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Cornell University

October 2021

An Ethiopian wolf image by Charles J. Sharp via Wikimedia Commons (CC BY-SA 4.0)

While global attention is of course currently focused on COVID-19 and other diseases that jump from animals to people, people and domestic animals can also spread disease to wildlife, notes the Cornell Wildlife Health Center's Dr. Steve Osofsky. 
A view to the main entrance at CVM

Cornell launched its “To Do the Greatest Good” campaign, kicking off a five-year endeavor that looks to raise $5 billion by 2026, which includes support for addressing sustainability and animal health issues.
One Health Symposium logo

The Veterinary One Health Association (VOHA) at Cornell hosted its annual symposium featuring guest speakers, special lectures and a virtual poster session covering One Health issues.
Bald Eagle x-ray from SPCA Serving Erie County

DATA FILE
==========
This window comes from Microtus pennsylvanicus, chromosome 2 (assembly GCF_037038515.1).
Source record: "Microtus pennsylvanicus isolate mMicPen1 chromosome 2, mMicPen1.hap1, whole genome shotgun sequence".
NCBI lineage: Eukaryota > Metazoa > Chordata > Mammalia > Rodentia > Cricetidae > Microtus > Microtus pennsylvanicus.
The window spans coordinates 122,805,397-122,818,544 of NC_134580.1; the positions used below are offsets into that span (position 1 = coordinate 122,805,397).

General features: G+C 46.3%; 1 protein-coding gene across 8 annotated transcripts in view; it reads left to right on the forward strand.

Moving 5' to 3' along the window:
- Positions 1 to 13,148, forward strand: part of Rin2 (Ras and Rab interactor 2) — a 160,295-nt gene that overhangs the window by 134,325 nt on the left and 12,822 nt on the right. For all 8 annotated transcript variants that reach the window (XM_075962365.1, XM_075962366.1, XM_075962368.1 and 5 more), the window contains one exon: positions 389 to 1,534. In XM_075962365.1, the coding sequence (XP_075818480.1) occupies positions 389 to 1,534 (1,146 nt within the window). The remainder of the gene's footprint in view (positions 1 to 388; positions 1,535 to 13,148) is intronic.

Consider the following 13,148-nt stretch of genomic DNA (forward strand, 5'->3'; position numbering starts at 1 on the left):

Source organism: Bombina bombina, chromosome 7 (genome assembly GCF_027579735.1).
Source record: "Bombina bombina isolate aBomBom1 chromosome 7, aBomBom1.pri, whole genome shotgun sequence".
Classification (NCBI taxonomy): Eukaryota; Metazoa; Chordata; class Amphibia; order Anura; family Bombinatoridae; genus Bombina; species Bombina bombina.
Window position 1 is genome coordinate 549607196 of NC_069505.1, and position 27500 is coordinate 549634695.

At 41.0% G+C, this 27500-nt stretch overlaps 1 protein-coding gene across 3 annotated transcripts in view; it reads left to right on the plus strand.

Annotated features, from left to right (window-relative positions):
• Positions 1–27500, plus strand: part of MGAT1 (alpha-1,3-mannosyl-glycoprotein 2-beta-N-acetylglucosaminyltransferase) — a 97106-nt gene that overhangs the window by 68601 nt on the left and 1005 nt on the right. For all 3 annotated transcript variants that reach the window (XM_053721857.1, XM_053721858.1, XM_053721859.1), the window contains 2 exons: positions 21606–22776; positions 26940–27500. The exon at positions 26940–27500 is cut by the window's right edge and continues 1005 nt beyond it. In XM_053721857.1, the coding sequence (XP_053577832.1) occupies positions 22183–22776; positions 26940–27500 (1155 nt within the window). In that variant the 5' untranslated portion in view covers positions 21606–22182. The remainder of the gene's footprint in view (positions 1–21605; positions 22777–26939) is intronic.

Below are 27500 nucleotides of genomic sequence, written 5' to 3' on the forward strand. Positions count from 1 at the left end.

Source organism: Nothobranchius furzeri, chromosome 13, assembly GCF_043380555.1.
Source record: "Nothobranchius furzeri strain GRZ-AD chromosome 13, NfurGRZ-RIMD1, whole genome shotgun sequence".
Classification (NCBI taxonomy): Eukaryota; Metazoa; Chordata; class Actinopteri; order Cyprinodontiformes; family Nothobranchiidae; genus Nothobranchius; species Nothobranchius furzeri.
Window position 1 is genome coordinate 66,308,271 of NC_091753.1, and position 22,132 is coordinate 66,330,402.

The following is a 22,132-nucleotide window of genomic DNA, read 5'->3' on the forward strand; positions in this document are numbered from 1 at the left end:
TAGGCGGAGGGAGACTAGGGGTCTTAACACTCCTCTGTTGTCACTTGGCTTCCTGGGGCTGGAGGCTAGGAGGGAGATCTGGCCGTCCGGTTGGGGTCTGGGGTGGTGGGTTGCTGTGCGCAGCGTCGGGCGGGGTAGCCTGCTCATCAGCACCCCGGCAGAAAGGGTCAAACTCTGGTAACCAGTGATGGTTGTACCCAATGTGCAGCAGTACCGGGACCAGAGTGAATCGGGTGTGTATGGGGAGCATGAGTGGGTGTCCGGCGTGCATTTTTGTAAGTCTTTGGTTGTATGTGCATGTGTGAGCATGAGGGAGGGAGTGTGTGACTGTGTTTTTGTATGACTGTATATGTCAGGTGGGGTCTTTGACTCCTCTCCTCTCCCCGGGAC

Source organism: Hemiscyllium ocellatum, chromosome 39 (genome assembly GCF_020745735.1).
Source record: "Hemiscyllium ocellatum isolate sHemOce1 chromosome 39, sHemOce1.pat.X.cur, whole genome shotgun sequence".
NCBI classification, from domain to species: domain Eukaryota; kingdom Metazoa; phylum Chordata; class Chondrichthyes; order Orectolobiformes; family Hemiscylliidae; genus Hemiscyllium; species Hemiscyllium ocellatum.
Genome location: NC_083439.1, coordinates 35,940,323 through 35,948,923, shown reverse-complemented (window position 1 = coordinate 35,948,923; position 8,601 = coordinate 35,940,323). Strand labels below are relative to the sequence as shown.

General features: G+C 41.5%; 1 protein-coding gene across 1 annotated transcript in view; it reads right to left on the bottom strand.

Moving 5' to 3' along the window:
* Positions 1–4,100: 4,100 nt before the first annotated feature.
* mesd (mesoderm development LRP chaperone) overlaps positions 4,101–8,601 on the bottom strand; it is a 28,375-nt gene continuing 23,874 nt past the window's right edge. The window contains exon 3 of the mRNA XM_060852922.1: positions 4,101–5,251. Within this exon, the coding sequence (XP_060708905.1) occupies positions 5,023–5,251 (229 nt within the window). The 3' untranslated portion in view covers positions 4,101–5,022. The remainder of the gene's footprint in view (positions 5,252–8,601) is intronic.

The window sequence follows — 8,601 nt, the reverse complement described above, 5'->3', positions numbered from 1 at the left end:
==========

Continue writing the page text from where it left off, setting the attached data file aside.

A severely injured young bald eagle had surgery at the Janet L. Swanson Wildlife Hospital and was successfully released after it recovered.

History is pockmarked with the scars of past zoonotic outbreaks. The Cornell Wildlife Health Center's Dr. Steve Osofsky discusses how global cooperation in a unified “one health” effort is needed to prevent the next pandemic.
Red-tailed Hawk being released back into the wild by Christine Bogdanowicz

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By analyzing case records, Cornell researchers helped clarify and quantify the causes for wildlife rehabilitation, species involved, and treatment outcomes.
Niagara River Lake trout by Christine Bogdanowicz

Using the most technologically advanced test to make a diagnosis might seem like a logical move, but a new commentary paper co-authored by Cornell Aquatics Scientist Dr. Rod Getchell warns veterinary clinicians and researchers that a diagnosis cannot rely on tests alone.